Although most employers in the United States are too small for self-funded employee benefit plans to make economic sense, those large employers for whom self-funding does make sense obviously have many more employees on an individual basis. As a result, about 61% of employees covered by ERISA plans are under self-funded plans.

Why It Matters – Investigating the Reimbursement Claim

Self-funded ERISA health insurance plans – and reimbursements to the plans that may be demanded out of any personal injury claim settlement, award, or verdict funds – are generally subject only to federal law; and federal law for these self-funded plan reimbursements has historically been very generous. If the health insurance plan is correctly worded, a self-funded plan can and will demand 100% reimbursement of payments made to medical providers out of a personal injury claimant’s settlement funds. And the plan’s legal entitlement to be repaid is likely to come before that of the claimant, the claimant’s doctors, the claimant’s attorney, or anyone else who may need to be paid out of the settlement funds. A self-funded plan can have the legal right to claim an entire personal injury settlement for its reimbursement claim.

This last scenario is especially concerning when there may be inadequate liability insurance coverage to fully compensate the personal injury victim. If someone is injured in a car accident caused by a negligent person who does not have enough insurance coverage to fully compensate the victim (and if the victim doesn’t have an underinsured motorist or some other type of coverage to make up the difference), then the settlement funds are typically divided up on a “cents-on-the-dollar” basis between the injury victim, any “lienholders” on the case such as doctors who are still unpaid, and the injury victim’s attorney. However, if there is a self-funded ERISA plan health insurance reimbursement involved in this type of situation, the health plan can and will step in and demand all the settlement funds necessary to resolve its reimbursement claim.

Non-self-funded ERISA health plans, in contrast, are generally subject to state law, which may have many additional requirements and options for reducing the amount of reimbursement that may be demanded out of a personal injury claim settlement, award, or verdict. In some cases – especially where there is inadequate liability insurance to fully compensate the injury victim – it may even be possible to have the entire non-self-funded ERISA reimbursement demand waived.

Identifying the presence and type of ERISA reimbursement demand that is likely in a given personal injury claim is crucial — it will significantly impact the economics of how any eventual settlement funds will be distributed. And identifying a self-funded ERISA reimbursement situation is especially important since there is significant leverage early in a personal injury claim to demand concessions from the health plan. Simply pointing out to them that, “Why should our client bother pursuing a personal injury claim if you as their health insurer are going to try to take all their settlement funds?” is usually a straightforward argument for getting the health plan to agree to accept a lesser amount. But this has to be done early in the personal injury claim – if the settlement occurs first, the health plan has no incentive to start bargaining.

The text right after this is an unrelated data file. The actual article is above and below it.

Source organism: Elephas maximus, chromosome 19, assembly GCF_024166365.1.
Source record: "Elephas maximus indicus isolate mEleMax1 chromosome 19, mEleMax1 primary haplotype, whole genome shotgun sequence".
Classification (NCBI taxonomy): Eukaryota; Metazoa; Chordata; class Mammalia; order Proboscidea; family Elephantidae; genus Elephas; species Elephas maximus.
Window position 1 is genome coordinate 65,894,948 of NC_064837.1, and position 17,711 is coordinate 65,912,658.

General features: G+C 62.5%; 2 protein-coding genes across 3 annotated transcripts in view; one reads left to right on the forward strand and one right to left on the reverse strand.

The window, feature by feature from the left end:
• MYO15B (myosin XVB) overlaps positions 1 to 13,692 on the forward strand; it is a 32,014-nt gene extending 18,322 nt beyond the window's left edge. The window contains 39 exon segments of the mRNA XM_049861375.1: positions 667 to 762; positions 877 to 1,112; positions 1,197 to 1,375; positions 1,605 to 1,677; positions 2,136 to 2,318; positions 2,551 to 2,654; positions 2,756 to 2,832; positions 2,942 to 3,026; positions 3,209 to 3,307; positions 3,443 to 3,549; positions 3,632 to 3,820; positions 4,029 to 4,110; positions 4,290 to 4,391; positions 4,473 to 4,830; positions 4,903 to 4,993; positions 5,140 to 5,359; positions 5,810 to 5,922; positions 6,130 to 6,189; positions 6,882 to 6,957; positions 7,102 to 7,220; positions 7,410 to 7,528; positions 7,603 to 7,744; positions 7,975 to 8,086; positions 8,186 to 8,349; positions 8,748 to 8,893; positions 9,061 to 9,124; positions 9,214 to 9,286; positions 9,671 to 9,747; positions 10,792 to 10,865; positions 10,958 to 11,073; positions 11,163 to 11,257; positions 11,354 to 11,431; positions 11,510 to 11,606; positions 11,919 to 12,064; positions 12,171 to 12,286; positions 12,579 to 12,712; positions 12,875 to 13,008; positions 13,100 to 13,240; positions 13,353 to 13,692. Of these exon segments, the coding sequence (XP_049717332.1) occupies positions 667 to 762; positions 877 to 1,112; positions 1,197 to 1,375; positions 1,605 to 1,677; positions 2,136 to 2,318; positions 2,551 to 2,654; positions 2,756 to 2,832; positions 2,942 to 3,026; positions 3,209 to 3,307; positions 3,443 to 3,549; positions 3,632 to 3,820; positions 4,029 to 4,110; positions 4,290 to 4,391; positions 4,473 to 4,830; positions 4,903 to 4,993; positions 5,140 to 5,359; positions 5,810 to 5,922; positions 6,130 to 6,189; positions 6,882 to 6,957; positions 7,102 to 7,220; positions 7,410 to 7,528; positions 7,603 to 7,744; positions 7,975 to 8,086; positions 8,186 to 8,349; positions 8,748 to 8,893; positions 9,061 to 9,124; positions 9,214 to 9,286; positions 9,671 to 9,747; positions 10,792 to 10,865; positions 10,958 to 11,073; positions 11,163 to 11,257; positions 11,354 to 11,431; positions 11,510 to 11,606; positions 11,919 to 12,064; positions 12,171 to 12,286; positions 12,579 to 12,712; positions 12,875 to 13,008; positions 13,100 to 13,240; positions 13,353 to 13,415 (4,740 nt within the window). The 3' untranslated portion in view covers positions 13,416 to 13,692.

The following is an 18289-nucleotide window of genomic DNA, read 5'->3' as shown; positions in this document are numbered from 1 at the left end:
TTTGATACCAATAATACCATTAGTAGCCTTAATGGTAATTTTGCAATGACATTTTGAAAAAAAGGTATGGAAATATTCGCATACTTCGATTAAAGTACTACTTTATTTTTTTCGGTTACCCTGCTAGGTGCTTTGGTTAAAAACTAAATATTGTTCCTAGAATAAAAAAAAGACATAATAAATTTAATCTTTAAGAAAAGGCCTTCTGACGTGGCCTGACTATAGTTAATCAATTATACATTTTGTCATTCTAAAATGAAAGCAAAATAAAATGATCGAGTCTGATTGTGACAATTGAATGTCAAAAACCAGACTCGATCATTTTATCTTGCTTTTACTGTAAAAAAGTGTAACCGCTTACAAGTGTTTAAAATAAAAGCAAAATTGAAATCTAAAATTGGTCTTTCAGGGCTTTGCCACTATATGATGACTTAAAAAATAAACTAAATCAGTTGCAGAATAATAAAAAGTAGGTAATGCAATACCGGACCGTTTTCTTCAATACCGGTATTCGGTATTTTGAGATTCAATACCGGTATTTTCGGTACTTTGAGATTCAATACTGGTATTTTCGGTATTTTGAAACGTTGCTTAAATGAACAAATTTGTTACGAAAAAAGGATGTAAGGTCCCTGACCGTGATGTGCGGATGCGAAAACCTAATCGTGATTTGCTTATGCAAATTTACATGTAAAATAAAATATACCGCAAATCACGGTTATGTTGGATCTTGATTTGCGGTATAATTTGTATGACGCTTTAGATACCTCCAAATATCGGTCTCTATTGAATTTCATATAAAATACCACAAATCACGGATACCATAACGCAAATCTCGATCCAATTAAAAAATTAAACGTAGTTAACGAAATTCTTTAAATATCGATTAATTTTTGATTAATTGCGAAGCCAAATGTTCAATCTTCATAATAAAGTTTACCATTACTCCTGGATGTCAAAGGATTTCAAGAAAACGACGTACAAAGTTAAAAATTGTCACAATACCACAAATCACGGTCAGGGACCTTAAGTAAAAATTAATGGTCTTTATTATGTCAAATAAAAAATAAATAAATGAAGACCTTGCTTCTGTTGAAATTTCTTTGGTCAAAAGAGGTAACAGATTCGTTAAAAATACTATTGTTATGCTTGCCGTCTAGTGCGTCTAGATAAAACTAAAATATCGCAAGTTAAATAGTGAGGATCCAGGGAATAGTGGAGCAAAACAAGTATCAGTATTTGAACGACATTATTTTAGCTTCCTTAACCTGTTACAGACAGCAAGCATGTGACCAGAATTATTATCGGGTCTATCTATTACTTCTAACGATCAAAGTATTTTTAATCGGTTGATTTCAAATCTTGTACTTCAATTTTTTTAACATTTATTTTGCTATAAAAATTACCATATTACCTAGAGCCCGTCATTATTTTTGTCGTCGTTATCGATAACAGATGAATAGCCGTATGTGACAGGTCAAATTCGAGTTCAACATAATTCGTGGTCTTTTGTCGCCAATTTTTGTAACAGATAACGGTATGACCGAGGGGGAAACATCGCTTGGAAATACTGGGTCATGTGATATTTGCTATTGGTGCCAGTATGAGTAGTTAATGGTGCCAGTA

Other ERISA Benefits

Health insurance claims are the typical place where ERISA rules come into play in personal injury claims. However, there are some other types of benefits that may also be impacted. Any other employer-sponsored benefit that may be paid out due to a personal injury may also seek reimbursement. The most common of these are disability plans that an employer may provide for its employees. This does not apply to the more familiar state disability insurance — “SDI” in California – that may benefit workers who are temporarily disabled. An employer may choose to provide either short-term and/or long-term disability insurance as a direct employee benefit. When one or another of these benefits pays out due to a personal injury, the ERISA rules for reimbursement of private employer self-funded and non-self-funded plans apply.

Identifying the presence and type of ERISA health insurance and/or disability insurance reimbursement demands that are likely to occur in a personal injury claim is a key service that an experienced personal injury attorney will be able to provide for clients.

For more information on insurance companies, their claim tactics, and how an experienced personal injury attorney should deal with them, see:

Image by Tumisu from Pixabay